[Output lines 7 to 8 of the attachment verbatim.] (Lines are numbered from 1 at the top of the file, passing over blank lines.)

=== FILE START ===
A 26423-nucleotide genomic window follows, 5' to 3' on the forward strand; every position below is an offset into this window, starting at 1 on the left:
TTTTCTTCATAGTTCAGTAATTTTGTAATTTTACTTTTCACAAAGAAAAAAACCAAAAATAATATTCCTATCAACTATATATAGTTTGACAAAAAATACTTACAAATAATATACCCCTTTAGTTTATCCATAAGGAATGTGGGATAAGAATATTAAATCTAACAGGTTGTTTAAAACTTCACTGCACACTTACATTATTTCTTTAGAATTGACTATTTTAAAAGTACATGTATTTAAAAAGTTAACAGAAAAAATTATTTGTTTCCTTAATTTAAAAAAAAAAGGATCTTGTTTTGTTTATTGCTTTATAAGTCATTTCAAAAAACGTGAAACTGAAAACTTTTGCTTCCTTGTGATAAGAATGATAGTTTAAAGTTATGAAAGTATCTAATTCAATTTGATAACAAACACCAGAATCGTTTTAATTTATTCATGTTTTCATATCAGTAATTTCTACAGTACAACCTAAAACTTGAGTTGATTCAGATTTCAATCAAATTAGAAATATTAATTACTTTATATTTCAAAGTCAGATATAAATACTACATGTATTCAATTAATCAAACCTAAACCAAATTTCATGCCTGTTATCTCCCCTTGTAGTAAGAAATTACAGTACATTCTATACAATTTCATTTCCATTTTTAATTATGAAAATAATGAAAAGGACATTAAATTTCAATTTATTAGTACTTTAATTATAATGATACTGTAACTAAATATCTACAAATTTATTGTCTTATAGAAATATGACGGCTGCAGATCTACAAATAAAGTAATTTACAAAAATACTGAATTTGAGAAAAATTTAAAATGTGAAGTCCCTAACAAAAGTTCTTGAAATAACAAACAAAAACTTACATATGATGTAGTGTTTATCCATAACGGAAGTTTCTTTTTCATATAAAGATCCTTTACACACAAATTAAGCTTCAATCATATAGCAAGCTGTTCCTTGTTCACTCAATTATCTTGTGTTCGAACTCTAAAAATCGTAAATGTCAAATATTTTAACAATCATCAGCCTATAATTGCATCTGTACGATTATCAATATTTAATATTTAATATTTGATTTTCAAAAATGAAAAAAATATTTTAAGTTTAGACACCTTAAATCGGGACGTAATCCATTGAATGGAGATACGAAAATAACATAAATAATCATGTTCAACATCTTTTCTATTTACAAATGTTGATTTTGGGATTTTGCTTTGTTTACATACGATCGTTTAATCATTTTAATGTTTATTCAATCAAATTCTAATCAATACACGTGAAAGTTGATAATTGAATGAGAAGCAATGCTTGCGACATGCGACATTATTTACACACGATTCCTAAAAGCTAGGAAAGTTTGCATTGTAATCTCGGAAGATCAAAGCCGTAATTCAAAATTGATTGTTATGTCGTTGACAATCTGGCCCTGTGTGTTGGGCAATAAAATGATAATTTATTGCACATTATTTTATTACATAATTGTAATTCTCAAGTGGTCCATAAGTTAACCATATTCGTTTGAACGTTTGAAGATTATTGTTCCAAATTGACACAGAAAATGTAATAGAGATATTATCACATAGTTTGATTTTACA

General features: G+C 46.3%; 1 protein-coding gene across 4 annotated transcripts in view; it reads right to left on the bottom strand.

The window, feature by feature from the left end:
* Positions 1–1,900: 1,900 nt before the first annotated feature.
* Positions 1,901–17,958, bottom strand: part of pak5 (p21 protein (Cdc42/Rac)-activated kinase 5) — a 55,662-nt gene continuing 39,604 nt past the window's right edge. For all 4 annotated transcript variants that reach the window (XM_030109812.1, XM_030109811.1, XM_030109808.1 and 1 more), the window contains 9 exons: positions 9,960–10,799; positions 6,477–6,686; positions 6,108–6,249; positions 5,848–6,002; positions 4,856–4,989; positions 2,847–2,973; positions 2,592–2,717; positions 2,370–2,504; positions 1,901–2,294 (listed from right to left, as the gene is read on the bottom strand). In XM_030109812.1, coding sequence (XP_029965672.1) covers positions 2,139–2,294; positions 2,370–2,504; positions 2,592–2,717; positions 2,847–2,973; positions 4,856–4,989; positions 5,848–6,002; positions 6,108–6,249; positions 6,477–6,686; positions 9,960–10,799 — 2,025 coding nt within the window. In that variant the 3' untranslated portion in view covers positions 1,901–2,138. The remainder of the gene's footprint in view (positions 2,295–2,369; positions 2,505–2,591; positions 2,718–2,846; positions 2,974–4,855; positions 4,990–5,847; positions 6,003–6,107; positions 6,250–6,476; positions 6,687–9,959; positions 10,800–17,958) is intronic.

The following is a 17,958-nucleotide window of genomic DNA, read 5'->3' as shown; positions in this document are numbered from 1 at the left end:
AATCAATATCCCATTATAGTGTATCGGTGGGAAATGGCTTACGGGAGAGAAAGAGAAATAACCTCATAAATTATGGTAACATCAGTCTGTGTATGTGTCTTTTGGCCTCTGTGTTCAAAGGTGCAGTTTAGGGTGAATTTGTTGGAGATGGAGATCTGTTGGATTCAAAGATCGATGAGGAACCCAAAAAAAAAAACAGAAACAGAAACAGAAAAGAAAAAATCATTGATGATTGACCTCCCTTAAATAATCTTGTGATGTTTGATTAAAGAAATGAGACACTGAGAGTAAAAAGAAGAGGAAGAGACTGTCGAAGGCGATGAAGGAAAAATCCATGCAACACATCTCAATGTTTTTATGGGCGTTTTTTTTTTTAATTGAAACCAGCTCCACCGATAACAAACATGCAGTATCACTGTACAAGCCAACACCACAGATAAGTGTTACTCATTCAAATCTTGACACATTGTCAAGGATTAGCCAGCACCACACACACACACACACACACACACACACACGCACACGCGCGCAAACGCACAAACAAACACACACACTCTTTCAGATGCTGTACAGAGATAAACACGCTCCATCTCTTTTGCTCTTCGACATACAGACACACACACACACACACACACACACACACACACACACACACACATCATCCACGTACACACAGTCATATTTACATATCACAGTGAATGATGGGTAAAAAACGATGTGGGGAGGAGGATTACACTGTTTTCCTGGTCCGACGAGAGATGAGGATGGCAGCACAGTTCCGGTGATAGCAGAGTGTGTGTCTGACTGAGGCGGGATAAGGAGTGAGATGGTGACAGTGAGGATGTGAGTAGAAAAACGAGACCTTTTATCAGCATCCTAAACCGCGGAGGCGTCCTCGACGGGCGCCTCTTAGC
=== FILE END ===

The following is a 17,958-nucleotide window of genomic DNA, read 5'->3' as shown; positions in this document are numbered from 1 at the left end:
AATCAATATCCCATTATAGTGTATCGGTGGGAAATGGCTTACGGGAGAGAAAGAGAAATAACCTCATAAATTATGGTAACATCAGTCTGTGTATGTGTCTTTTGGCCTCTGTGTTCAAAGGTGCAGTTTAGGGTGAATTTGTTGGAGATGGAGATCTGTTGGATTCAAAGATCGATGAGGAACCCAAAAAAAAAAACAGAAACAGAAACAGAAAAGAAAAAATCATTGATGATTGACCTCCCTTAAATAATCTTGTGATGTTTGATTAAAGAAATGAGACACTGAGAGTAAAAAGAAGAGGAAGAGACTGTCGAAGGCGATGAAGGAAAAATCCATGCAACACATCTCAATGTTTTTATGGGCGTTTTTTTTTTTAATTGAAACCAGCTCCACCGATAACAAACATGCAGTATCACTGTACAAGCCAACACCACAGATAAGTGTTACTCATTCAAATCTTGACACATTGTCAAGGATTAGCCAGCACCACACACACACACACACACACACACACACACGCACACGCGCGCAAACGCACAAACAAACACACACACTCTTTCAGATGCTGTACAGAGATAAACACGCTCCATCTCTTTTGCTCTTCGACATACAGACACACACACACACACACACACACACACACACACACACACACACATCATCCACGTACACACAGTCATATTTACATATCACAGTGAATGATGGGTAAAAAACGATGTGGGGAGGAGGATTACACTGTTTTCCTGGTCCGACGAGAGATGAGGATGGCAGCACAGTTCCGGTGATAGCAGAGTGTGTGTCTGACTGAGGCGGGATAAGGAGTGAGATGGTGACAGTGAGGATGTGAGTAGAAAAACGAGACCTTTTATCAGCATCCTAAACCGCGGAGGCGTCCTCGACGGGCGCCTCTTAGC